The malware problem looks better after the first cup of coffee
Since most of my income comes from a company on the West Coast, I’m used to people assuming that I should be working according to their time zone (PST) rather than my own (GMT). But apparently we’re all wrong.
According to Trustwave’s Global Security Report:
“The number of executables and viruses sent in the early morning hours increased, eventually hitting a maximum between 8 a.m. and 9 a.m. Eastern Standard Time before tapering off throughout the rest of the day. The spike is likely an attempt to catch people as they check emails at the beginning of the day.”
Did I miss something? Has everyone but me moved to the East Coast? I’m not even sure it matters when you receive a malicious executable, unless you don’t get around to opening it until after your security software has been updated to detect it. However, the report also tells us that:
“The time from compromise to detection in most environments is about six months…”
So if evading AV software is really the point, this seems to suggest that all those people who’ve moved to the East Coast are coping even less effectively with their email than I am.
Hold on, though. Maybe this tells something about the blackhat’s time zone, rather than the victim’s? The report doesn’t seem to tell us anything about the geographical origin of the emails that Trustwave has tracked, but it does tells us that apart from the 32.5% of attacks in general that are of unknown origin, the largest percentage (29.6%) come from the Russian Federation. Russia actually covers no less than nine time zones (until a couple of years ago, it was eleven), but perhaps we can assume for the sake of argument that a high percentage of those attackers are in time zones between CET and Moscow Standard (now UTC+4), which applies to most of European Russia. (That assumption allows us to include Romania and the Ukraine.) Perhaps, after a hard morning administering botnets, Eastern European gangsters are best able to find time to fire off a few malicious emails between the afternoon samovar break and early evening cocktails. Convinced? No, me neither.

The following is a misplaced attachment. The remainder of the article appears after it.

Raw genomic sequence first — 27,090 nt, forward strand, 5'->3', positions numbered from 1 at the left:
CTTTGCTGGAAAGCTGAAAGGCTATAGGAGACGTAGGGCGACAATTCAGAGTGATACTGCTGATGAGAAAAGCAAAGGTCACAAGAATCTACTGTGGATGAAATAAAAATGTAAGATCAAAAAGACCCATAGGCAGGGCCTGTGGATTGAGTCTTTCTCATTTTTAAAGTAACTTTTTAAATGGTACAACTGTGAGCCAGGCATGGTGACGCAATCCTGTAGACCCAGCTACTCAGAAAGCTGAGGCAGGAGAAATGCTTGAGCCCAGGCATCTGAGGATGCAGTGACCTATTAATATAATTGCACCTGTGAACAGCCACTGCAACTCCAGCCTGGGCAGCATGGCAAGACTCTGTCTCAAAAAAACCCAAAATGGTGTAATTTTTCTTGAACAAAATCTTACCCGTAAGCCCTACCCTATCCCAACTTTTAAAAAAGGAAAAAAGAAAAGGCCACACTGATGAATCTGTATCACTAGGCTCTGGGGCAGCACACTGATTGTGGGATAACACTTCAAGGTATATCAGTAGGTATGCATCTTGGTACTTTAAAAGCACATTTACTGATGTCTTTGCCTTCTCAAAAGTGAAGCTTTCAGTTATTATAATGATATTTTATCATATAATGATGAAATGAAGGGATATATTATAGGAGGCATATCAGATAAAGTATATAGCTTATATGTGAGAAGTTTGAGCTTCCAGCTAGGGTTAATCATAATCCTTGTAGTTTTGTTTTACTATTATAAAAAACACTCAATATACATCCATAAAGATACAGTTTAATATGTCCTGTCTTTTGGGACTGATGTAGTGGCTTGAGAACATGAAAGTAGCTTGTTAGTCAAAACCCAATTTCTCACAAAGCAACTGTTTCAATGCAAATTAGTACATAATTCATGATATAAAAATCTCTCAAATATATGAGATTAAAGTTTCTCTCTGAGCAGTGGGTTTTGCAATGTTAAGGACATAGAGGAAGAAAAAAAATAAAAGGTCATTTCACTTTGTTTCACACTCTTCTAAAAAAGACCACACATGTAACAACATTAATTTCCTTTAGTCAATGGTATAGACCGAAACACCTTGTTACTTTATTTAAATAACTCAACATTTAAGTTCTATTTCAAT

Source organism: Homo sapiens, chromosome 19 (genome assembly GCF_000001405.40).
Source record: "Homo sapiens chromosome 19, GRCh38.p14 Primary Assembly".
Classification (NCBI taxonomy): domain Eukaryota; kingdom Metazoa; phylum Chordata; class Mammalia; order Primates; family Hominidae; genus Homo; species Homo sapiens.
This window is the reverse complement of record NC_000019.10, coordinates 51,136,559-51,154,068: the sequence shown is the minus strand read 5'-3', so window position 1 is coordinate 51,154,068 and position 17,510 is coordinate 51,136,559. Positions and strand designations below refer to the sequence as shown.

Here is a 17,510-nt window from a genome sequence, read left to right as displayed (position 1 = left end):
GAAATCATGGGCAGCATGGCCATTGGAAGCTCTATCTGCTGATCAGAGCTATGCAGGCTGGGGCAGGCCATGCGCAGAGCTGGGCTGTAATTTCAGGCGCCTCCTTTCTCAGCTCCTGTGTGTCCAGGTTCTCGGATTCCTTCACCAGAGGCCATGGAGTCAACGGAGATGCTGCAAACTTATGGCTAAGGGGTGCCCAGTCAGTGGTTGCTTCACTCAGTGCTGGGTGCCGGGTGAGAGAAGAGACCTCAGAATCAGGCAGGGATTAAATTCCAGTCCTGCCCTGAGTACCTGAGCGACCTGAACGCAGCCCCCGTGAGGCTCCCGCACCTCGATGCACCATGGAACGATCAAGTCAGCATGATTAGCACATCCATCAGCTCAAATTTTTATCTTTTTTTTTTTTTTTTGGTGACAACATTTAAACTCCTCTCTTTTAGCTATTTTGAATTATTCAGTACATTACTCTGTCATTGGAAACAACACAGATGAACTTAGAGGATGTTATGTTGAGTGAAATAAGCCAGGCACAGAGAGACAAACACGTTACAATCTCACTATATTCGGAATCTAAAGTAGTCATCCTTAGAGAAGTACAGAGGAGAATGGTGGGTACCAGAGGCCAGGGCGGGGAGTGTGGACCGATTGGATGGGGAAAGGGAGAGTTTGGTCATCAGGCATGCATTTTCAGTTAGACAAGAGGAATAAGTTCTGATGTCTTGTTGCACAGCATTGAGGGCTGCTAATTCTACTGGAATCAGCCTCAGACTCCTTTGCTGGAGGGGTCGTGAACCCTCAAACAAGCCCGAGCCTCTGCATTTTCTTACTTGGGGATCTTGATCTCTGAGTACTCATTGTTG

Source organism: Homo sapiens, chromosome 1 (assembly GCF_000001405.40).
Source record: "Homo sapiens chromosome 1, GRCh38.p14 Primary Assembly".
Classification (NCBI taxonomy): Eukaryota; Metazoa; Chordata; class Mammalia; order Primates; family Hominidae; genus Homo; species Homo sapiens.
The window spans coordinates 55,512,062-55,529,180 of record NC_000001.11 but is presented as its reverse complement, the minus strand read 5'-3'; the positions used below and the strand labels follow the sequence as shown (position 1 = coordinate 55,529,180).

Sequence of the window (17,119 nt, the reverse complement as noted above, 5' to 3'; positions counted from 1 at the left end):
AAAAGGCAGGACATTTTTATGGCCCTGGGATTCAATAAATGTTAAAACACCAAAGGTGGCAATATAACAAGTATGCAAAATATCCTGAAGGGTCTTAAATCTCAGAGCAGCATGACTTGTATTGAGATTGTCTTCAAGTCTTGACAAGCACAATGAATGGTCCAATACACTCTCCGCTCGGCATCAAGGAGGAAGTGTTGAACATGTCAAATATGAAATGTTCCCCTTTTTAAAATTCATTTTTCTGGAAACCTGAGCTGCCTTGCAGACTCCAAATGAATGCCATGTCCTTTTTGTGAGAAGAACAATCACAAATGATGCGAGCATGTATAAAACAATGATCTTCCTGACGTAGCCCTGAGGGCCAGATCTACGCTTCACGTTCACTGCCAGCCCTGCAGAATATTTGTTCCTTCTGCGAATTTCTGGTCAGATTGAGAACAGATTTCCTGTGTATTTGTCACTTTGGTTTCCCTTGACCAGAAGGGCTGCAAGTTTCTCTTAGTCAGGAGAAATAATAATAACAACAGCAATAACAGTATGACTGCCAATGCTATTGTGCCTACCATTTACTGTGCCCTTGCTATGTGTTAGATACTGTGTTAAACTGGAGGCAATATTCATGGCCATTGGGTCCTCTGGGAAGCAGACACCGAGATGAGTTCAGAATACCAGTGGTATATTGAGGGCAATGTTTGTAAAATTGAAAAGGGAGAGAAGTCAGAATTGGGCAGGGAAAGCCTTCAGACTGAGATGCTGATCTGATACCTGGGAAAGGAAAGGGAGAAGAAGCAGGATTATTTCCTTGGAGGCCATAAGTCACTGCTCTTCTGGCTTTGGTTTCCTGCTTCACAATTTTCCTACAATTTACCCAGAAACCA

Actually, there are some interesting statistics in the report. If they’re reliable, some assumptions that we make about geographical distribution, for example, might bear re-examination. But I’d really have to suggest that journalists in search of something new to say about malware examine some of the report’s interpretations with a little more salt and scepticism. I suppose I should be grateful that no-one has noticed yet that according to the report, twice as many attacks originate in the Netherlands as do in China. Just think of the sub-editorial puns that could inspire…
David Harley CITP FBCS CISSP
Small Blue-Green World/AVIEN
ESET Senior Research Fellow